I want to reiterate here that I'm not attempting to put down Tuhon or PT techniques here. I realize that in Pekiti most techniques are based on the blade, and the palm stick is often used to simulate the blade. I also realize that Pekiti is an "art" to many. My position is a bit different as I'm only concerned with what is most efficient and effective for self defense. So I'm not approaching this as an FMA or Pekiti practitioner. But I do very much value the FMA perspective in general and Pekiti in particular, so it's great to be able to discuss technical issues with all of you.
  8. UrBaN

    UrBaN New Member

    I didn't post to defend PT.
    I don't care to defend / promote any system.

    My post was general.
  9. London

    London New Member

    all good stuff and i'm enjoying this immensely. I really get concerned about footwork in general when it comes to a full-speed street encounter. Having done my best to simulate these kind of attacks (wearing protective gear etc) I've found that the first couple of beats of offense/defense are going to happen before you have a chance to zone, or do much of anything with your feet. if the technique is predicated upon footwork/zoning to work then I think we have a problem. Look at what happens when boxers and Muay Thai fighters have a close-range flurry of offense/defense. they move their upper body pivoting at the waist in the classic bobbing/weaving manner. I'm just saying they do this for a reason and both boxing and MT are evolved from LOTS of actual combat. yes the FMA are evolved from combat but we don't have much actual video footage of it to go on and I wonder how it looked if we could have been there to see it. perhaps the Dog Brothers footage can be of assistance here. I've noticed their footwork looks a lot like boxing/MT. footwork is simple and the sticks fly so fast it's a crazy blur.
    when we do our drills at slow to medium speed in class (which I do as well), there is time to implement some nice footwork but I'm just questioning how applicable it really is to the kind of close quarters 'ambush style' attacks that are most common on the streets of modern cities.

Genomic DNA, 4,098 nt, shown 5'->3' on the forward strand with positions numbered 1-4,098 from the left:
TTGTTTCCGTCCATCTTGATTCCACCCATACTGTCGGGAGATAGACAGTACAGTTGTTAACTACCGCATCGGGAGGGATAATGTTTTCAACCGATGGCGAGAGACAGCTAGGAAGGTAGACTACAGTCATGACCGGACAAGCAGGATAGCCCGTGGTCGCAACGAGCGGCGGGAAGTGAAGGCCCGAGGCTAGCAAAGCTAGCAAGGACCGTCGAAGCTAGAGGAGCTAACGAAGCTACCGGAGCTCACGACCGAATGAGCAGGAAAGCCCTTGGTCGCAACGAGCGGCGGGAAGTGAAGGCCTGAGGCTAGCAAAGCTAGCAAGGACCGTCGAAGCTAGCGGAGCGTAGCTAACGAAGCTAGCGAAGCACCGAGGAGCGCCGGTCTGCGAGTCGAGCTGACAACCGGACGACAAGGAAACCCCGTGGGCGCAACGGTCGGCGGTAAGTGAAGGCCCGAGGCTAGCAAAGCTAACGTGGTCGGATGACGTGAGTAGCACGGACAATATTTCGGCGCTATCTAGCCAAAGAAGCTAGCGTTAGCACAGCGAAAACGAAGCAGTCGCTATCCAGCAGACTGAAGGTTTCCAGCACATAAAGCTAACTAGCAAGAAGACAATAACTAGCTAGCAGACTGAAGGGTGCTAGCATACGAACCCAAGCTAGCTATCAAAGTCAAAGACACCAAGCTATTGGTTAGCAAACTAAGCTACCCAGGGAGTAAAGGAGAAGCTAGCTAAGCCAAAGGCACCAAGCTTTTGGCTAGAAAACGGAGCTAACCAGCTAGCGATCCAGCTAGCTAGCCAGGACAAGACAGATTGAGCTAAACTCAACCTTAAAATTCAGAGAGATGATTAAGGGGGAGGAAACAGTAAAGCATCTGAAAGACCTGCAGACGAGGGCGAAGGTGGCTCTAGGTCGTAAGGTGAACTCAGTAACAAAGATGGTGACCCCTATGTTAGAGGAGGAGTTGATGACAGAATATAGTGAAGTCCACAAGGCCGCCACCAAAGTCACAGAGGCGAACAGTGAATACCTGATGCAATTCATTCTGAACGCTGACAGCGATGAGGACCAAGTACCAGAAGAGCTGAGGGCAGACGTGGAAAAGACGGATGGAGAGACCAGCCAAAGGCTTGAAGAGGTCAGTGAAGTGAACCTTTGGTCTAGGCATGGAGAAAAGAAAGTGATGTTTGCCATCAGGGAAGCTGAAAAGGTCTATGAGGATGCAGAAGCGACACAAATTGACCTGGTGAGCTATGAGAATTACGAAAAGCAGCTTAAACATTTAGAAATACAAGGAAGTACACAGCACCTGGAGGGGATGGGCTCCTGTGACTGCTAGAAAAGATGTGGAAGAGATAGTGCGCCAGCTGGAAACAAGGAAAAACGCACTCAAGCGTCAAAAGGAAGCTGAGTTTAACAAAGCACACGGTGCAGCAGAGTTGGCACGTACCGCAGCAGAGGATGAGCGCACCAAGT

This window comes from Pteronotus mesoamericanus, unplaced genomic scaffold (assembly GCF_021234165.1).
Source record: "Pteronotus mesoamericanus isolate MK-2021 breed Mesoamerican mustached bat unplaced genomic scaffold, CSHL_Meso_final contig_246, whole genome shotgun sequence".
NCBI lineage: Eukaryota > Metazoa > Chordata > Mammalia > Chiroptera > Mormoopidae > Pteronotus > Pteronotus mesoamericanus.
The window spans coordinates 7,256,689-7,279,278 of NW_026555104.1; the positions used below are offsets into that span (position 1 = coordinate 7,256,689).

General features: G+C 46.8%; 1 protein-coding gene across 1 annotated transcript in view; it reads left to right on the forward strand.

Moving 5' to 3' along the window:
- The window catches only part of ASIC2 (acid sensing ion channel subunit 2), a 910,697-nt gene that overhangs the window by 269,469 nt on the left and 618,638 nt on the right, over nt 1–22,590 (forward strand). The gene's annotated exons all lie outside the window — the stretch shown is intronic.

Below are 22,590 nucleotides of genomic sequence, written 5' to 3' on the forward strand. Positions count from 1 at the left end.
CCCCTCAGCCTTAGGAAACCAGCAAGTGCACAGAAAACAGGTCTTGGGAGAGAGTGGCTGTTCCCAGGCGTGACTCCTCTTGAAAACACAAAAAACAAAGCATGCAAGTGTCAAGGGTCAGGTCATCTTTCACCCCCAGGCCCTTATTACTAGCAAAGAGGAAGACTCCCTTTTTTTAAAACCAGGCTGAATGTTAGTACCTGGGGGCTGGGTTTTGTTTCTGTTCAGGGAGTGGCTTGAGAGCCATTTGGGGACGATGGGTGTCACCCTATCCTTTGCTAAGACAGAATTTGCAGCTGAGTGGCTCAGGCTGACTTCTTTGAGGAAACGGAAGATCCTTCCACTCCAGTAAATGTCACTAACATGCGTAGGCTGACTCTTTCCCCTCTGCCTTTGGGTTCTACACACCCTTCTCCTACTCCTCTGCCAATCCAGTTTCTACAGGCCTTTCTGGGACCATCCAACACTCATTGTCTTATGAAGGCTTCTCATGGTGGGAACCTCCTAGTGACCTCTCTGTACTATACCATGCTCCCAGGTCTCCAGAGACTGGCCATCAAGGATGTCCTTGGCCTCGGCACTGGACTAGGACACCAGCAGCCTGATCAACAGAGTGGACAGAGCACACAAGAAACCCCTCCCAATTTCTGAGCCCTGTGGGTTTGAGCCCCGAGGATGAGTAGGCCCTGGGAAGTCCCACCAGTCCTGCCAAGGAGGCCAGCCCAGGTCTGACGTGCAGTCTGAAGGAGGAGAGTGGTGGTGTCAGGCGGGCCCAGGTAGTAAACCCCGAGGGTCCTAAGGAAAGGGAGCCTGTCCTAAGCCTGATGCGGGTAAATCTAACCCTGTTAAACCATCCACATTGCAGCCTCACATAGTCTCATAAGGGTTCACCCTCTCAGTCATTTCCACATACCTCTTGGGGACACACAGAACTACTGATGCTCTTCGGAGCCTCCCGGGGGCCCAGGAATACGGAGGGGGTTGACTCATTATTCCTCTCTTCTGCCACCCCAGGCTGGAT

10. Hertao

    Hertao New Member

    I think this depends on how ready you were for the encounter. If you're aware of your surroundings and work hard to maintain a "safe distance" then I do think you can use footwork at the beginning of an attack...since you will see the attack coming. But what you'll see is forward motion toward you, not the specific attack (left jab, right cross, right over hand, etc.). This is one of the reasons I'm a huge proponent of "default responses" that cover as much ground as possible. I really like this palm stick defense because it works no matter what punch the attacker throws (I've got in in the video against 3 different attacks). If your defense must specifically match an attack (as the bicep strike must), meaning that the technique will ONLY work if the attacker throws a nice, straight right, it's bound to fail under pressure.

    This is one of the reasons I love FMA's though, because the triangular footwork (assuming you see the attack coming) limits your opponents options for an instant, giving you less you need to cover. I just don't like combining the benefit of triangular footwork with the downside of using granular attack specific defenses.

    The Dog Brothers do use triangular footwork under pressure. Their "Attacking Blocks" video is excellent in that regard if I remember correctly, with techniques and "if you see it taught you see it fought" footage.

    I don't think the problem is with the footwork...more with what accompanies it. But, the palm stick defense I show in the video and pictures goes straight in initially. So that's not an issue regardless.